Why it's doneBy Mayo Clinic staff
A forceps delivery might be considered if your labor meets certain criteria — your cervix is fully dilated, your membranes have ruptured and your baby has descended into the birth canal headfirst, but you're not able to push the baby out. A forceps delivery is only appropriate in a birthing center or hospital where a C-section can be done, if needed.
Your health care provider might recommend a forceps delivery if:
- You're pushing, but labor isn't progressing. If you've never given birth before, labor is considered stalled if you've pushed for a period of two to three hours but haven't made any progress. If you've given birth before, labor might be considered stalled if you've pushed for a period of one to two hours without any progress.
- Your baby's heartbeat suggests a problem. If your health care provider is concerned about changes in your baby's heartbeat and an immediate delivery is necessary, he or she might recommend a forceps delivery.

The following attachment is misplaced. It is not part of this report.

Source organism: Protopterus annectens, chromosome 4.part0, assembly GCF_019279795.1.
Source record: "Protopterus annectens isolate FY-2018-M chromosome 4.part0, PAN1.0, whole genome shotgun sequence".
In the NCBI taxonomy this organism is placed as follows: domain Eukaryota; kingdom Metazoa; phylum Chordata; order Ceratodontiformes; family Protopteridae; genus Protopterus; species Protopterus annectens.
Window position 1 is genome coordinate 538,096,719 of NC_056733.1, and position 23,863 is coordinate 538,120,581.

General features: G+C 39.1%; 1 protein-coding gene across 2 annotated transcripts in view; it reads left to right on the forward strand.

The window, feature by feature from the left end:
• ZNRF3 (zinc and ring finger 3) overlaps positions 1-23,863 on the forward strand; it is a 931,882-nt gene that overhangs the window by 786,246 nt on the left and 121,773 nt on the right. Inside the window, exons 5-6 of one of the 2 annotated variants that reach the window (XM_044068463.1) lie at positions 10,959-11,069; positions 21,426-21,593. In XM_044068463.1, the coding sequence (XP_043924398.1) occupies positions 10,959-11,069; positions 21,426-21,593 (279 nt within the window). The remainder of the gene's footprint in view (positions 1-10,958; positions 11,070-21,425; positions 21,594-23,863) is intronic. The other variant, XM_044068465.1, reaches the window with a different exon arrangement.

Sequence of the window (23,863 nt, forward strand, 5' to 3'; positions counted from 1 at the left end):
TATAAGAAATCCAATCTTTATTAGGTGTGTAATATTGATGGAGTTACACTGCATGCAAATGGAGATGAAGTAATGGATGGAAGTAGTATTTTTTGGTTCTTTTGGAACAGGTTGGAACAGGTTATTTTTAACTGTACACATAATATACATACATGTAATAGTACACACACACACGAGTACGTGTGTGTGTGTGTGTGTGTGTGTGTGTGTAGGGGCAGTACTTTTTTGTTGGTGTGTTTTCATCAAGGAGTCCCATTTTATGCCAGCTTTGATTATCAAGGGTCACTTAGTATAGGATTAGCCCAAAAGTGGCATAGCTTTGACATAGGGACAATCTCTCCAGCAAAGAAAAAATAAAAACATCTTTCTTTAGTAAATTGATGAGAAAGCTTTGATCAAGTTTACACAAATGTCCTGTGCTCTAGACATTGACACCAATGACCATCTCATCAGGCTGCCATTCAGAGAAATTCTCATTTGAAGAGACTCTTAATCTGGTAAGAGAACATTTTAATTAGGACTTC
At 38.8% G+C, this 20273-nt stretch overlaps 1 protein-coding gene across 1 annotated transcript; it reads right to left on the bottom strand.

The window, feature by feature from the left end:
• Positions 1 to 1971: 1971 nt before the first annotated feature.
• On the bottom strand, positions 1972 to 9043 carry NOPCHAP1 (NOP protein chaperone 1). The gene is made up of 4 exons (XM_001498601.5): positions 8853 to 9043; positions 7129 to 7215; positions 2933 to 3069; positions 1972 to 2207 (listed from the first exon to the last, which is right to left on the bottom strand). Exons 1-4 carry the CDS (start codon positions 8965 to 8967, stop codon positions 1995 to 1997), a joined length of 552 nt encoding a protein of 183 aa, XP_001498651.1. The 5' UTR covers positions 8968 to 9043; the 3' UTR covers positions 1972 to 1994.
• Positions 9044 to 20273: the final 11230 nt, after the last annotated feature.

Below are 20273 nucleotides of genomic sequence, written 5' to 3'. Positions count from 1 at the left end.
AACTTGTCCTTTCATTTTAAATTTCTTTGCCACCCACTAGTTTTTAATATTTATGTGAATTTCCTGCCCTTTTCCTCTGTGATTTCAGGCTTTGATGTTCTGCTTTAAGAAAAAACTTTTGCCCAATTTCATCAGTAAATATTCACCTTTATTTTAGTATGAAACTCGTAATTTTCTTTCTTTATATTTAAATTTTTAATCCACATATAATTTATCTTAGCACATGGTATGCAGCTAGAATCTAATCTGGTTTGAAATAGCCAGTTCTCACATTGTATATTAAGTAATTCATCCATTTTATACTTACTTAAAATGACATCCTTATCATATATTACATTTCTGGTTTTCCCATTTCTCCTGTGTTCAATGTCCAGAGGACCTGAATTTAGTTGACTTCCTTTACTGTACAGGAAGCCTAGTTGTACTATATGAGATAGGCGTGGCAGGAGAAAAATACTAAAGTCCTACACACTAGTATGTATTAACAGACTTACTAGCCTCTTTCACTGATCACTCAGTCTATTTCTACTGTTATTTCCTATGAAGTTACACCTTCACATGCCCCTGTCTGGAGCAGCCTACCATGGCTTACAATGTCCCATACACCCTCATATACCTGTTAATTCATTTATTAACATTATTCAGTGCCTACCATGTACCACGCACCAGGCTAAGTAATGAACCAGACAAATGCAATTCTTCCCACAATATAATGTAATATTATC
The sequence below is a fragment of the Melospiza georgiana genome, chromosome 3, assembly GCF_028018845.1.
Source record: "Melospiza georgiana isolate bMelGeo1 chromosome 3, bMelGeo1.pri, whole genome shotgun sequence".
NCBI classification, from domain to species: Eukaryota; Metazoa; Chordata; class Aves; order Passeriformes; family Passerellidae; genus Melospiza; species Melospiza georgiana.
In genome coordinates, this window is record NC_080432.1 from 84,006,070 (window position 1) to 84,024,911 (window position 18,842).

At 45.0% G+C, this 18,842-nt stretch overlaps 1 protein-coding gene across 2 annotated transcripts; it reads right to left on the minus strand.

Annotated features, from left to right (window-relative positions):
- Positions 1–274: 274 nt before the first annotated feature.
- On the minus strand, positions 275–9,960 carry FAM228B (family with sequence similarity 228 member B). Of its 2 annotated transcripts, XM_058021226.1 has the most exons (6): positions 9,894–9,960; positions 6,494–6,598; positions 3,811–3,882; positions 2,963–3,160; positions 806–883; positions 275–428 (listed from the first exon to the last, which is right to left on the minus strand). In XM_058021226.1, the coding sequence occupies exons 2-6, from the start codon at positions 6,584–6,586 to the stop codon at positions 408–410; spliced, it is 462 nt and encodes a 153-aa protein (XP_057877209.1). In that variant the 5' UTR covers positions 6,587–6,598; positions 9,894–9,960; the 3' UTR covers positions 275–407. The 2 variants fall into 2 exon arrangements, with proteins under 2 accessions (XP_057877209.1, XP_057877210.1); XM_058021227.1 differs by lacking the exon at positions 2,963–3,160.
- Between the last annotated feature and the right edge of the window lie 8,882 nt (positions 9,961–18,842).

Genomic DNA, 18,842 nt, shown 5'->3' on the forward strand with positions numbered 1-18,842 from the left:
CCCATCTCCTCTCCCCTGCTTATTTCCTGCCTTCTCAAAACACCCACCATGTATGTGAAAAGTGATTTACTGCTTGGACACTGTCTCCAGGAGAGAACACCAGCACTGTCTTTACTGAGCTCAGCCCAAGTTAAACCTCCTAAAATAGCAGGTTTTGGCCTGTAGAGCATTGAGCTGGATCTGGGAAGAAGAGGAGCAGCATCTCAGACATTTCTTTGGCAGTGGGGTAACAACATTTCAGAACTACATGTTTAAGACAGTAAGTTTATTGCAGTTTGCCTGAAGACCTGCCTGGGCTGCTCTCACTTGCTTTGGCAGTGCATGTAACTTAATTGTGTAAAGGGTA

- You have a health concern. If you have certain medical conditions — such as narrowing of the heart's aortic valve (aortic valve stenosis) — your health care provider might limit the amount of time you push.
- Your baby's head is facing the wrong direction. A forceps delivery might be needed if your baby's head is facing up (occiput posterior position) rather than down (occiput anterior position).
Keep in mind that whenever a forceps delivery is recommended, a C-section is typically also an option.
Your health care provider might caution against a forceps delivery if:
- Your baby has a condition that affects the strength of his or her bones, such as osteogenesis imperfecta, or has a bleeding disorder, such as hemophilia
- Your baby's head hasn't yet moved past the midpoint of the birth canal
- The position of your baby's head isn't known
- Your baby's shoulders or arms are leading the way through the birth canal
- Your baby might not be able to fit through your pelvis due to his or her size or the size of your pelvis
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